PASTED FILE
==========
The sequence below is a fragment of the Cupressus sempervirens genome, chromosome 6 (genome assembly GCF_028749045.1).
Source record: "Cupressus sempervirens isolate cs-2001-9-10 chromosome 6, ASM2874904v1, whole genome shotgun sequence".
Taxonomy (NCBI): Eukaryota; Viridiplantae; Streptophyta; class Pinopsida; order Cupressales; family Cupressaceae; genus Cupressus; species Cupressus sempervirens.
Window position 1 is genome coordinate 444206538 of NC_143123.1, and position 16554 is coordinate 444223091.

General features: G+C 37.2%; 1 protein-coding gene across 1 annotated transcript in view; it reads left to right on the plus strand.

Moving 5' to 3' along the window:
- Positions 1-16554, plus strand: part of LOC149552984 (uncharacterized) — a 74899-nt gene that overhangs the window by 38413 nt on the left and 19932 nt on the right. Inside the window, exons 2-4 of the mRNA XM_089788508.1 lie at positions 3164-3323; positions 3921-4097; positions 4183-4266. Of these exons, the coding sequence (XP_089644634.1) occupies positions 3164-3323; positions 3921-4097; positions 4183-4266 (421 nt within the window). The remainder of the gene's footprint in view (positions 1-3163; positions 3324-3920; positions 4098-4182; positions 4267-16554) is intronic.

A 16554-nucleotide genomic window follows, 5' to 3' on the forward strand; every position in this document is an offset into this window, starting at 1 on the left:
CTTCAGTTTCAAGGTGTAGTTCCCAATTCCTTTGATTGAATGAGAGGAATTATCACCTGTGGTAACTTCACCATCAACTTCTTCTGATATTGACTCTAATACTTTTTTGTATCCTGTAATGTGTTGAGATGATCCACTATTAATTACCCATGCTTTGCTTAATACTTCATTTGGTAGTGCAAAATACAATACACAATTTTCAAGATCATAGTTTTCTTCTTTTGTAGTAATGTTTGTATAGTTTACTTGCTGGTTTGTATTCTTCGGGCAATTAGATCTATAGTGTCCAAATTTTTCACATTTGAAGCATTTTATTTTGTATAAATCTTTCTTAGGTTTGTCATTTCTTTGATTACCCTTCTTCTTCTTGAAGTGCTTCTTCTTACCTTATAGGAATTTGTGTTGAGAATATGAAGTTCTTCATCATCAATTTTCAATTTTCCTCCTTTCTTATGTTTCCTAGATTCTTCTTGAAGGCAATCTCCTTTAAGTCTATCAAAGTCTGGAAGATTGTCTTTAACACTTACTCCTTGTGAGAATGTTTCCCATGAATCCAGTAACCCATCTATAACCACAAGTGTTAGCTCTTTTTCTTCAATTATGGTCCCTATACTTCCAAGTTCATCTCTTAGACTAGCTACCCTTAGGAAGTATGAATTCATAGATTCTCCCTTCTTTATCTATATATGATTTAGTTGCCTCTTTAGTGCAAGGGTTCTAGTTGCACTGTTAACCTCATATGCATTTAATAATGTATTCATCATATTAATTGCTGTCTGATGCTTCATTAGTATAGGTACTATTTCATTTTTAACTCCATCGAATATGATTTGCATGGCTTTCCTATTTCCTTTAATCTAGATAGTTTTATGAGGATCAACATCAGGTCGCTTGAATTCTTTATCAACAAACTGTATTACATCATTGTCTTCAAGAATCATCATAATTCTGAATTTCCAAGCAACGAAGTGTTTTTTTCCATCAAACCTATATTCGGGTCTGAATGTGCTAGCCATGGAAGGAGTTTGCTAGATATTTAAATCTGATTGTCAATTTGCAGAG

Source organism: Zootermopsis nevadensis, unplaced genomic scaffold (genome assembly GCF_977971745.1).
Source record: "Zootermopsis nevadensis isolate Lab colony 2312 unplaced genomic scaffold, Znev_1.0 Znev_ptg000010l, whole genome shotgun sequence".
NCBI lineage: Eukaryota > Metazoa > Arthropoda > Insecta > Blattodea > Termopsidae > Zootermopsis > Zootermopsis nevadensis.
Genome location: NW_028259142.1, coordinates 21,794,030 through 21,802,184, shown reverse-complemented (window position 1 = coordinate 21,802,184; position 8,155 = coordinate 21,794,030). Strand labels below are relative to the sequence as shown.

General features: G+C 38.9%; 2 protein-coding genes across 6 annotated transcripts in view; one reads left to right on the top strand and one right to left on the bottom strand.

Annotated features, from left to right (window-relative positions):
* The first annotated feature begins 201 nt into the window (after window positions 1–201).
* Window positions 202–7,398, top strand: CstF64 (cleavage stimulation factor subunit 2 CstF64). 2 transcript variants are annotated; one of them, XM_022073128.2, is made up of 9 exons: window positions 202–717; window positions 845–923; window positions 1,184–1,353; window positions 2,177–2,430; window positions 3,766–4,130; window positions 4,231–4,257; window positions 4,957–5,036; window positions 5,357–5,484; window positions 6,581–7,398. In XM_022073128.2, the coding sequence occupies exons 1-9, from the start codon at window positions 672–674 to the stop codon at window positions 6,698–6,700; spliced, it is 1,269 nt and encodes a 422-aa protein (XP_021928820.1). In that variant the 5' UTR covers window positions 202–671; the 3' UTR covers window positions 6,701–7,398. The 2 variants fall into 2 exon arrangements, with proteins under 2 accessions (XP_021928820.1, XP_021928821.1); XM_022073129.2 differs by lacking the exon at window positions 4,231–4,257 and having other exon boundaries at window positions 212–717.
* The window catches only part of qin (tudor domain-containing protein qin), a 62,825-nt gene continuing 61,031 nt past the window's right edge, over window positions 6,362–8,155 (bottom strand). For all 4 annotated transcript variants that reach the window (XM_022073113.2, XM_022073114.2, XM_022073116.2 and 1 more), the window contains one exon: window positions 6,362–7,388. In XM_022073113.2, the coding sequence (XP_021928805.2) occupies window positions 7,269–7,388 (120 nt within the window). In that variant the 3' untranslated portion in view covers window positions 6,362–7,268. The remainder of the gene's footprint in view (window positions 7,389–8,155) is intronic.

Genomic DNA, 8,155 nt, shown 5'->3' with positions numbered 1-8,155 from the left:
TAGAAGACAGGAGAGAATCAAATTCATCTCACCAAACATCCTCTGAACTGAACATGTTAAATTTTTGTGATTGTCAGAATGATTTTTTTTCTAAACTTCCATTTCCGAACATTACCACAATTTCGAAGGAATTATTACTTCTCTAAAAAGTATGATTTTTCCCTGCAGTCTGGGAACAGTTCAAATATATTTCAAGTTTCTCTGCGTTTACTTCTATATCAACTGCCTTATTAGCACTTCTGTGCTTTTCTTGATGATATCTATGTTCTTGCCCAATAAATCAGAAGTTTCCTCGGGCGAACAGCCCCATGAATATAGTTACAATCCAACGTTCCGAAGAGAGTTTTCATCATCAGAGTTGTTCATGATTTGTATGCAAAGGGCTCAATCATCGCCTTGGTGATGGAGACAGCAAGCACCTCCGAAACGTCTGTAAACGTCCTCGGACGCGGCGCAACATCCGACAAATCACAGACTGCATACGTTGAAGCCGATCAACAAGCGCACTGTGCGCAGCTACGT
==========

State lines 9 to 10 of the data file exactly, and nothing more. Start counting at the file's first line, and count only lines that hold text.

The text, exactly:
CTTCAGTTTCAAGGTGTAGTTCCCAATTCCTTTGATTGAATGAGAGGAATTATCACCTGTGGTAACTTCACCATCAACTTCTTCTGATATTGACTCTAATACTTTTTTGTATCCTGTAATGTGTTGAGATGATCCACTATTAATTACCCATGCTTTGCTTAATACTTCATTTGGTAGTGCAAAATACAATACACAATTTTCAAGATCATAGTTTTCTTCTTTTGTAGTAATGTTTGTATAGTTTACTTGCTGGTTTGTATTCTTCGGGCAATTAGATCTATAGTGTCCAAATTTTTCACATTTGAAGCATTTTATTTTGTATAAATCTTTCTTAGGTTTGTCATTTCTTTGATTACCCTTCTTCTTCTTGAAGTGCTTCTTCTTACCTTATAGGAATTTGTGTTGAGAATATGAAGTTCTTCATCATCAATTTTCAATTTTCCTCCTTTCTTATGTTTCCTAGATTCTTCTTGAAGGCAATCTCCTTTAAGTCTATCAAAGTCTGGAAGATTGTCTTTAACACTTACTCCTTGTGAGAATGTTTCCCATGAATCCAGTAACCCATCTATAACCACAAGTGTTAGCTCTTTTTCTTCAATTATGGTCCCTATACTTCCAAGTTCATCTCTTAGACTAGCTACCCTTAGGAAGTATGAATTCATAGATTCTCCCTTCTTTATCTATATATGATTTAGTTGCCTCTTTAGTGCAAGGGTTCTAGTTGCACTGTTAACCTCATATGCATTTAATAATGTATTCATCATATTAATTGCTGTCTGATGCTTCATTAGTATAGGTACTATTTCATTTTTAACTCCATCGAATATGATTTGCATGGCTTTCCTATTTCCTTTAATCTAGATAGTTTTATGAGGATCAACATCAGGTCGCTTGAATTCTTTATCAACAAACTGTATTACATCATTGTCTTCAAGAATCATCATAATTCTGAATTTCCAAGCAACGAAGTGTTTTTTTCCATCAAACCTATATTCGGGTCTGAATGTGCTAGCCATGGAAGGAGTTTGCTAGATATTTAAATCTGATTGTCAATTTGCAGAG

Source organism: Zootermopsis nevadensis, unplaced genomic scaffold (genome assembly GCF_977971745.1).